John Hayes, Managing Partner at Constantine Law, gives us a Factsheet on Furloughing: What it means and How to Implement it.

You can connect with John on LinkedIn here

The Government has updated guidance for employers (on 4 April 2020) which can be found here.   We summarise the main practical considerations below.

  1. WHAT IS THE SCHEME? The Coronavirus Job Retention Scheme is intended to help employers to maintain their current workforces where operations are severely affected by coronavirus. The scheme allows employers to place employees on ‘furlough leave’ and provides access to a grant towards employment costs. The scheme was announced on 20 March 2020 and has been backdated to 1 March 2020.  Guidance is being provided incrementally by the government and we will continue to update this summary document.
    1. The scheme is applicable to all PAYE employees who were on payroll on 28 February 2020 (including part-time, agency, flexible and zero hours contracts) and all UK businesses are eligible.
    2. The scheme also applies to PAYE office holders (including company directors), salaried LLP members, agency workers, apprentices and “workers” who fall under s.230(3)(b) of the Employment Rights Act.
    3. An employee must be furloughed for a minimum period of 3 weeks for a claim for wages to be valid.
  1. WHAT ABOUT NEW STARTERS AFTER 28 FEBRUARY 2020? The scheme does not apply to them.


  1. WHAT HAPPENS DURING FURLOUGH LEAVE?  The employee remains employed by the employer, but they cannot work for the employer. They should not attend the workplace or work remotely. If employees continue to answer emails and telephone calls (for example) then HMRC may see this as abuse of the scheme and could well seek repayment from the employer of part or all of the funding.                                The employee can, however, volunteer or train provided that “the employee does not provide services to, or generate revenue for, or on behalf of their organisation”. The employer can require employees to undertake training from home. Where training is undertaken by furloughed employees, at the request of their employer, they are entitled to be paid at least their appropriate national minimum wage for this time.
    1. Employees already have more than one job can be furloughed by one employer and continue to work for the other.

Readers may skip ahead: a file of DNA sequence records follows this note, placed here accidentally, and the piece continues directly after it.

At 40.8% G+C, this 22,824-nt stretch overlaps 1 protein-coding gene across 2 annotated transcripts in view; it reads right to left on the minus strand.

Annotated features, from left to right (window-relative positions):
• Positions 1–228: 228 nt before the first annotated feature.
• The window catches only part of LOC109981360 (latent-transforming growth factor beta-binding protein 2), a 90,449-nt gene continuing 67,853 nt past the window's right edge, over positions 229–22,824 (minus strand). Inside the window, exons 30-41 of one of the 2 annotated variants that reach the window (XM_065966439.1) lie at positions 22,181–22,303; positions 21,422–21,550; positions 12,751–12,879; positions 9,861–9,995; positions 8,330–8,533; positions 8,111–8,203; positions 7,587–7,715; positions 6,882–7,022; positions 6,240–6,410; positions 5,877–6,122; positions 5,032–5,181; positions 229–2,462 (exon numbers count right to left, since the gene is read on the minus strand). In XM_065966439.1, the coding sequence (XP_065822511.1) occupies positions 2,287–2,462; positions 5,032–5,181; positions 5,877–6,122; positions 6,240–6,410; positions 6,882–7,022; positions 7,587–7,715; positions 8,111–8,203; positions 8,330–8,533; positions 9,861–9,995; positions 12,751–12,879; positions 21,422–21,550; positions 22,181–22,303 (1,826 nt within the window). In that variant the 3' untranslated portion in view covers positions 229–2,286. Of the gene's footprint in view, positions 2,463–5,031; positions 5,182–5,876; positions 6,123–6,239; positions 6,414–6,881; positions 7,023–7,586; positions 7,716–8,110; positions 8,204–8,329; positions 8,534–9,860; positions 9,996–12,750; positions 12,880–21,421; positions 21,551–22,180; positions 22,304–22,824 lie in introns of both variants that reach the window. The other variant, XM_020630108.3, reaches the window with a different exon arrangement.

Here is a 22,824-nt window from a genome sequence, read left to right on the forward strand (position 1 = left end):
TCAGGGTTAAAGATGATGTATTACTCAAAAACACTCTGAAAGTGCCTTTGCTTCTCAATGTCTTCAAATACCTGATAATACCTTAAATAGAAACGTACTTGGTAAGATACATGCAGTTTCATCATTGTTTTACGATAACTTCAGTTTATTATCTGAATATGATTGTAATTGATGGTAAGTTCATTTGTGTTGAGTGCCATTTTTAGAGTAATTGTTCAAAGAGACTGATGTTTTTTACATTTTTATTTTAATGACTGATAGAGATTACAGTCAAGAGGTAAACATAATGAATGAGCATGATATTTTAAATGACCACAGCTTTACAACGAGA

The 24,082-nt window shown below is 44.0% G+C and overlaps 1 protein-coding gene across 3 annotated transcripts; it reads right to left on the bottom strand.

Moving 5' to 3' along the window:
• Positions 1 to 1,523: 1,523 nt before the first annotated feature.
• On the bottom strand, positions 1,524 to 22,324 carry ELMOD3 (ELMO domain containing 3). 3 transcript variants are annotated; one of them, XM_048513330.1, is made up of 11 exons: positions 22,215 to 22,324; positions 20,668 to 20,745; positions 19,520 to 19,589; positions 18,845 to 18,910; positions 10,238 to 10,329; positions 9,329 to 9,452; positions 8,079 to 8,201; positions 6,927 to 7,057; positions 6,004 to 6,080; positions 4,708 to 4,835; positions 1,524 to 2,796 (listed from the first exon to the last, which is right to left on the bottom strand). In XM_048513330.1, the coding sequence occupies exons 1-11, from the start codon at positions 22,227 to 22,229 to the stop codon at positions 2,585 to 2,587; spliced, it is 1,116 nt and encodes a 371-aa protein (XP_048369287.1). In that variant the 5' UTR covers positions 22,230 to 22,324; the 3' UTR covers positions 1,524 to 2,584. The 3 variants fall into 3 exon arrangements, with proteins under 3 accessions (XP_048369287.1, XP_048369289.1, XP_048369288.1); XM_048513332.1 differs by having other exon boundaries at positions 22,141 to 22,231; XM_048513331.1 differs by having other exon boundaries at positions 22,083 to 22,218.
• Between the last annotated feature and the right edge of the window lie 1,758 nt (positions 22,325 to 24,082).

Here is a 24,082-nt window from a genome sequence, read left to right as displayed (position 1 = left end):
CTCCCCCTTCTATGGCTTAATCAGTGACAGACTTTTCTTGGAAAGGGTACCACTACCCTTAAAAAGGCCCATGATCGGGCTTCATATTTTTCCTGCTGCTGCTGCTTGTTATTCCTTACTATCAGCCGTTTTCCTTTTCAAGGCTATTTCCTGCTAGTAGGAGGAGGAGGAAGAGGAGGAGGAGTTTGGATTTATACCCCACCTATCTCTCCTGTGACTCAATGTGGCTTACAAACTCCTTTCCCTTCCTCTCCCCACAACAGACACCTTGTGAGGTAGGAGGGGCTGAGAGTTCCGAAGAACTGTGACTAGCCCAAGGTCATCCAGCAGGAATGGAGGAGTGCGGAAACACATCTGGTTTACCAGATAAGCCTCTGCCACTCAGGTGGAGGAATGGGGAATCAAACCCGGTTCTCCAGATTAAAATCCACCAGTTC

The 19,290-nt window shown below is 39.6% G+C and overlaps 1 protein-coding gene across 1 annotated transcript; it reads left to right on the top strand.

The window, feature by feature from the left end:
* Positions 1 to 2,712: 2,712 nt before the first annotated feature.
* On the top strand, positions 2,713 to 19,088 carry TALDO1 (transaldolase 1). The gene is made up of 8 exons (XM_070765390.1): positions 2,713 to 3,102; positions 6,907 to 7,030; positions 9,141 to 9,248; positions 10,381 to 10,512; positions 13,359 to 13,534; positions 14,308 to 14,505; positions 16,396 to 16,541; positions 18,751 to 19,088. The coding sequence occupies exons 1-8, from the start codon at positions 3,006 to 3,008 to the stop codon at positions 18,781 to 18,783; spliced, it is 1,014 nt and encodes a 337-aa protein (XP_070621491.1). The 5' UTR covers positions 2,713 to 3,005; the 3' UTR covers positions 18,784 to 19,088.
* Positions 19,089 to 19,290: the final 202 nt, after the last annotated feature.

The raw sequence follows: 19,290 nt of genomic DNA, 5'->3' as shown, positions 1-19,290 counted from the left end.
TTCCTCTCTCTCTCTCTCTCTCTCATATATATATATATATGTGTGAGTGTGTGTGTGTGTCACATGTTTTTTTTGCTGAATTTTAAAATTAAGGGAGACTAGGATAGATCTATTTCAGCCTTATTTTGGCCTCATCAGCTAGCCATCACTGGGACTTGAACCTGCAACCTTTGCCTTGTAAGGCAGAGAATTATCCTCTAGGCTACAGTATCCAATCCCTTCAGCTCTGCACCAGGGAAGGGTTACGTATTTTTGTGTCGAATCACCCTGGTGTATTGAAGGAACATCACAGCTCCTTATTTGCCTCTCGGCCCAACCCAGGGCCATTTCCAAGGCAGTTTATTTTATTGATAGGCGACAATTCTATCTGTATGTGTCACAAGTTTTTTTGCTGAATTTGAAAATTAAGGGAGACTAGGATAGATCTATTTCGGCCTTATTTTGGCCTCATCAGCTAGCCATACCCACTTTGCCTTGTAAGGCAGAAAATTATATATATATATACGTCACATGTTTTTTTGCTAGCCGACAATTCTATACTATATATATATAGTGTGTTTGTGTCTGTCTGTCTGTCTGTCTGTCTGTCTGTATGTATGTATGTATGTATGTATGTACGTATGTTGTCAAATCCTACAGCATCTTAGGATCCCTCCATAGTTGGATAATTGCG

2. The scheme does not prevent furloughed workers from taking on new employment while furloughed provided that this is by agreement. If the contract prohibits additional employment, employers may be asked to vary this provision. Employers may wish to take steps to warn employees about working for competitors and remind employees of their contractual duties.
  1. HOW LONG WILL THE SCHEME LAST? The scheme is open for initial period of 3 months (from 1 March 2020) after which it may be extended. It is good practice to inform employees the scheme will be kept under review.


  1. HOW IS IT IMPLEMENTED? Furlough leave must be seen as a change of status and will therefore require consent or a contractual right.  The guidance requires that employers agree the leave with the employee and confirm their new status in writing (and keep a record for 5 years).  Once the new portal is open (see 10, below), the employer will report this status to HMRC.  When deciding who should be furloughed, wider employment rights and obligations continue to apply, including equality considerations.


  1. IS THERE A REQUIREMENT TO CONSULT WITH EMPLOYEES? If the employee is proposing to furlough 20 or more employees in circumstances where they would have otherwise made redundancies, then the requirement to collectively consult seems likely to have been triggered. The special circumstances defence may be available to employers if there is insufficient scope to consult properly with employees, given these extraordinary times.    


  1. WHAT ABOUT THOSE WHO ALREADY LEFT EMPLOYMENT OR ON NOTICE? The scheme was backdated in order to provide for those who had been put on notice of redundancy or who stopped working on or after 28 February 2020. It also allows employers to rehire and furlough employees and extend or renew expired fixed term contracts. Employers can also claim for those employees who agreed to take unpaid leave on or after 28 February 2020.